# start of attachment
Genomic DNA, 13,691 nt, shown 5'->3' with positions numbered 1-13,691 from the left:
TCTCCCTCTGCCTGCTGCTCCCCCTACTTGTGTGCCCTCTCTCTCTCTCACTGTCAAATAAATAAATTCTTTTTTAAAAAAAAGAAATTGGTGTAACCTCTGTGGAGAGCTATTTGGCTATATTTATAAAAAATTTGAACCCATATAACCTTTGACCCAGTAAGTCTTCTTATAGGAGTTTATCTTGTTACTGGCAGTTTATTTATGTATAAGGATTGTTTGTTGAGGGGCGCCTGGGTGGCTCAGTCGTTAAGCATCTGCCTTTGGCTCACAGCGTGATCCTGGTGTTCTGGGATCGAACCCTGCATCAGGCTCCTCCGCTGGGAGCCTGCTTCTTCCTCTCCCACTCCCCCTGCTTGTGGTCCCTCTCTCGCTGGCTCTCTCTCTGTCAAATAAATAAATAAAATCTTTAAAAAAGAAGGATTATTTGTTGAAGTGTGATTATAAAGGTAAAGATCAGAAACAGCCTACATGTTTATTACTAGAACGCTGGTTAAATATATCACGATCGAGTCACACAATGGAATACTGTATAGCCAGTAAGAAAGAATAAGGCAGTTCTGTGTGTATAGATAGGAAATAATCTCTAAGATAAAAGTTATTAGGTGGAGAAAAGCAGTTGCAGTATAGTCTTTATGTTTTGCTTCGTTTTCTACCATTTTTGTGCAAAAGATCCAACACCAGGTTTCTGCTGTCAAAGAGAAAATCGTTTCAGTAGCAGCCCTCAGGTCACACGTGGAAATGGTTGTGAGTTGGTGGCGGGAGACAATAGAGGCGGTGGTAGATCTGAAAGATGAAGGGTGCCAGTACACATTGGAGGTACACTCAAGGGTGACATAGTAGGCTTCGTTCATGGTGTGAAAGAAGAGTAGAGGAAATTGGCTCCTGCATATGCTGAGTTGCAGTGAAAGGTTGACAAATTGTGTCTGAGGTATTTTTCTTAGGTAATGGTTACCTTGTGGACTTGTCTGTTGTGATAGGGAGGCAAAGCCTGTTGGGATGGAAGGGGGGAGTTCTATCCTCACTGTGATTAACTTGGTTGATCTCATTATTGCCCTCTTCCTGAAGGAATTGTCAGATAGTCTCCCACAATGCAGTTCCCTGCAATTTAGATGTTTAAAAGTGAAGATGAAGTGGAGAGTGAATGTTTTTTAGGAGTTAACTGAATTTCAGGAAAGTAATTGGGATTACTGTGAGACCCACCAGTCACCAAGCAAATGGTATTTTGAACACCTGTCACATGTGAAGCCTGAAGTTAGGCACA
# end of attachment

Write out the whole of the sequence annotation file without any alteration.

Genomic DNA, 13,691 nt, shown 5'->3' with positions numbered 1-13,691 from the left:
TCTCCCTCTGCCTGCTGCTCCCCCTACTTGTGTGCCCTCTCTCTCTCTCACTGTCAAATAAATAAATTCTTTTTTAAAAAAAAGAAATTGGTGTAACCTCTGTGGAGAGCTATTTGGCTATATTTATAAAAAATTTGAACCCATATAACCTTTGACCCAGTAAGTCTTCTTATAGGAGTTTATCTTGTTACTGGCAGTTTATTTATGTATAAGGATTGTTTGTTGAGGGGCGCCTGGGTGGCTCAGTCGTTAAGCATCTGCCTTTGGCTCACAGCGTGATCCTGGTGTTCTGGGATCGAACCCTGCATCAGGCTCCTCCGCTGGGAGCCTGCTTCTTCCTCTCCCACTCCCCCTGCTTGTGGTCCCTCTCTCGCTGGCTCTCTCTCTGTCAAATAAATAAATAAAATCTTTAAAAAAGAAGGATTATTTGTTGAAGTGTGATTATAAAGGTAAAGATCAGAAACAGCCTACATGTTTATTACTAGAACGCTGGTTAAATATATCACGATCGAGTCACACAATGGAATACTGTATAGCCAGTAAGAAAGAATAAGGCAGTTCTGTGTGTATAGATAGGAAATAATCTCTAAGATAAAAGTTATTAGGTGGAGAAAAGCAGTTGCAGTATAGTCTTTATGTTTTGCTTCGTTTTCTACCATTTTTGTGCAAAAGATCCAACACCAGGTTTCTGCTGTCAAAGAGAAAATCGTTTCAGTAGCAGCCCTCAGGTCACACGTGGAAATGGTTGTGAGTTGGTGGCGGGAGACAATAGAGGCGGTGGTAGATCTGAAAGATGAAGGGTGCCAGTACACATTGGAGGTACACTCAAGGGTGACATAGTAGGCTTCGTTCATGGTGTGAAAGAAGAGTAGAGGAAATTGGCTCCTGCATATGCTGAGTTGCAGTGAAAGGTTGACAAATTGTGTCTGAGGTATTTTTCTTAGGTAATGGTTACCTTGTGGACTTGTCTGTTGTGATAGGGAGGCAAAGCCTGTTGGGATGGAAGGGGGGAGTTCTATCCTCACTGTGATTAACTTGGTTGATCTCATTATTGCCCTCTTCCTGAAGGAATTGTCAGATAGTCTCCCACAATGCAGTTCCCTGCAATTTAGATGTTTAAAAGTGAAGATGAAGTGGAGAGTGAATGTTTTTTAGGAGTTAACTGAATTTCAGGAAAGTAATTGGGATTACTGTGAGACCCACCAGTCACCAAGCAAATGGTATTTTGAACACCTGTCACATGTGAAGCCTGAAGTTAGGCACA